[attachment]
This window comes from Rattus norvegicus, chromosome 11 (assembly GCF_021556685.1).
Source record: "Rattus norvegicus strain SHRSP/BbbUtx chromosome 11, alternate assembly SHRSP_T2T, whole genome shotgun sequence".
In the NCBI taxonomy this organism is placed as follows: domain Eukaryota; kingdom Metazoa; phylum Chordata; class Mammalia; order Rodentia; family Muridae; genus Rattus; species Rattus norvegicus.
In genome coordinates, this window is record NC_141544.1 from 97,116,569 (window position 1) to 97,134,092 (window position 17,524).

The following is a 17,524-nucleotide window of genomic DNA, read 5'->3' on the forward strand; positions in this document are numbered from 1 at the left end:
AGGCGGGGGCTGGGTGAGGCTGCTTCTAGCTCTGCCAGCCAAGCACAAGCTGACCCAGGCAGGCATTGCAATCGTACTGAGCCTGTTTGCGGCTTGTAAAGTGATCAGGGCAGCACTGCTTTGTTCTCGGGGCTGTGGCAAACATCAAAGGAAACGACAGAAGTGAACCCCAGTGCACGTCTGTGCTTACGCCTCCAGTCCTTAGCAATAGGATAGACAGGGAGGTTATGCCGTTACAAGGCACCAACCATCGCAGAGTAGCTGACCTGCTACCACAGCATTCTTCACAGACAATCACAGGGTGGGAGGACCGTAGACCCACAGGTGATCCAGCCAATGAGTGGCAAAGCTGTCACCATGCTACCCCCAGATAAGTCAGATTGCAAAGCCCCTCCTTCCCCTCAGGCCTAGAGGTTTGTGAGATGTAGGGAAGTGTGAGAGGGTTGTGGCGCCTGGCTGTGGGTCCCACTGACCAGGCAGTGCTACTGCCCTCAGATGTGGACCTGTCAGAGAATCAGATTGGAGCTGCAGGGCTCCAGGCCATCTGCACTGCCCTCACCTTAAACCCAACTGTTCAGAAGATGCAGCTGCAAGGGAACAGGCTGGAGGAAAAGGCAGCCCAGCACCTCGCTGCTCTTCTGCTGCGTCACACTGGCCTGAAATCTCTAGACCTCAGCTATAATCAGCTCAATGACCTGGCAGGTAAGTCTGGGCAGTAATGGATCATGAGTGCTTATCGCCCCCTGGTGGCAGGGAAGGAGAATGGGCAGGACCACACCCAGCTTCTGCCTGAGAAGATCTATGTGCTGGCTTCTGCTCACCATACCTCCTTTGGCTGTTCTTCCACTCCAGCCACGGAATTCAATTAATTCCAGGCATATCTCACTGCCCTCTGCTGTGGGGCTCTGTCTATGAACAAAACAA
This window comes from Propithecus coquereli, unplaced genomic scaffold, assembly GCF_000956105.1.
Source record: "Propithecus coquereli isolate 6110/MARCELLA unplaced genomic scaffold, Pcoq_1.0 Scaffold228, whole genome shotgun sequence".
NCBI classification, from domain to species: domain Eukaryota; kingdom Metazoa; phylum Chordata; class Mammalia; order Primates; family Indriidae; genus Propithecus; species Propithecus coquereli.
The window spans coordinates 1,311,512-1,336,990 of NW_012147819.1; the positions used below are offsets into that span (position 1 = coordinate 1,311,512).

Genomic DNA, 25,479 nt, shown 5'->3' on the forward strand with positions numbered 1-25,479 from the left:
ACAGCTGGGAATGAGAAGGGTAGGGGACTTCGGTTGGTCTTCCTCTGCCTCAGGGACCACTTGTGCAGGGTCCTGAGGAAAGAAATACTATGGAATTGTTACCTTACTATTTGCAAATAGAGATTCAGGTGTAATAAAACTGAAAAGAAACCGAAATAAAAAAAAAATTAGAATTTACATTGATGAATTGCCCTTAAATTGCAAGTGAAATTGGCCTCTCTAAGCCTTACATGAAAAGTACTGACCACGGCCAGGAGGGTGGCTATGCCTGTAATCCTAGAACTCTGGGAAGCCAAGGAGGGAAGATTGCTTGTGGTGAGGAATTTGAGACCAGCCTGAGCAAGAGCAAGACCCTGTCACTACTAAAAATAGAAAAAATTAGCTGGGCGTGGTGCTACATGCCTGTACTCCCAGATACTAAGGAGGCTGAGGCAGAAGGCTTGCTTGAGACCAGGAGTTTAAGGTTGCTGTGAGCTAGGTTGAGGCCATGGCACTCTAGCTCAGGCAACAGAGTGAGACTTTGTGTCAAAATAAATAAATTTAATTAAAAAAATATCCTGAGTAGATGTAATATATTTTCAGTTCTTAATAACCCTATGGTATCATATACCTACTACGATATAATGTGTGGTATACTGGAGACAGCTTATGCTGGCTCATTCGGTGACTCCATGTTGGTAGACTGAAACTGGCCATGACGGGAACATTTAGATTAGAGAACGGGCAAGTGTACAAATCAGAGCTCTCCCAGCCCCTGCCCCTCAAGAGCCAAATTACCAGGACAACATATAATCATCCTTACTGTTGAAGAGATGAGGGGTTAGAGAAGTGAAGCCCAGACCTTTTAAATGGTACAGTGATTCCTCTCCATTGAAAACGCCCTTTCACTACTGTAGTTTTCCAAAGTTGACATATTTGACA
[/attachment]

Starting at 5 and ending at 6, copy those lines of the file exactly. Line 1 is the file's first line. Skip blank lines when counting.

The following is a 17,524-nucleotide window of genomic DNA, read 5'->3' on the forward strand; positions in this document are numbered from 1 at the left end:
AGGCGGGGGCTGGGTGAGGCTGCTTCTAGCTCTGCCAGCCAAGCACAAGCTGACCCAGGCAGGCATTGCAATCGTACTGAGCCTGTTTGCGGCTTGTAAAGTGATCAGGGCAGCACTGCTTTGTTCTCGGGGCTGTGGCAAACATCAAAGGAAACGACAGAAGTGAACCCCAGTGCACGTCTGTGCTTACGCCTCCAGTCCTTAGCAATAGGATAGACAGGGAGGTTATGCCGTTACAAGGCACCAACCATCGCAGAGTAGCTGACCTGCTACCACAGCATTCTTCACAGACAATCACAGGGTGGGAGGACCGTAGACCCACAGGTGATCCAGCCAATGAGTGGCAAAGCTGTCACCATGCTACCCCCAGATAAGTCAGATTGCAAAGCCCCTCCTTCCCCTCAGGCCTAGAGGTTTGTGAGATGTAGGGAAGTGTGAGAGGGTTGTGGCGCCTGGCTGTGGGTCCCACTGACCAGGCAGTGCTACTGCCCTCAGATGTGGACCTGTCAGAGAATCAGATTGGAGCTGCAGGGCTCCAGGCCATCTGCACTGCCCTCACCTTAAACCCAACTGTTCAGAAGATGCAGCTGCAAGGGAACAGGCTGGAGGAAAAGGCAGCCCAGCACCTCGCTGCTCTTCTGCTGCGTCACACTGGCCTGAAATCTCTAGACCTCAGCTATAATCAGCTCAATGACCTGGCAGGTAAGTCTGGGCAGTAATGGATCATGAGTGCTTATCGCCCCCTGGTGGCAGGGAAGGAGAATGGGCAGGACCACACCCAGCTTCTGCCTGAGAAGATCTATGTGCTGGCTTCTGCTCACCATACCTCCTTTGGCTGTTCTTCCACTCCAGCCACGGAATTCAATTAATTCCAGGCATATCTCACTGCCCTCTGCTGTGGGGCTCTGTCTATGAACAAAACAA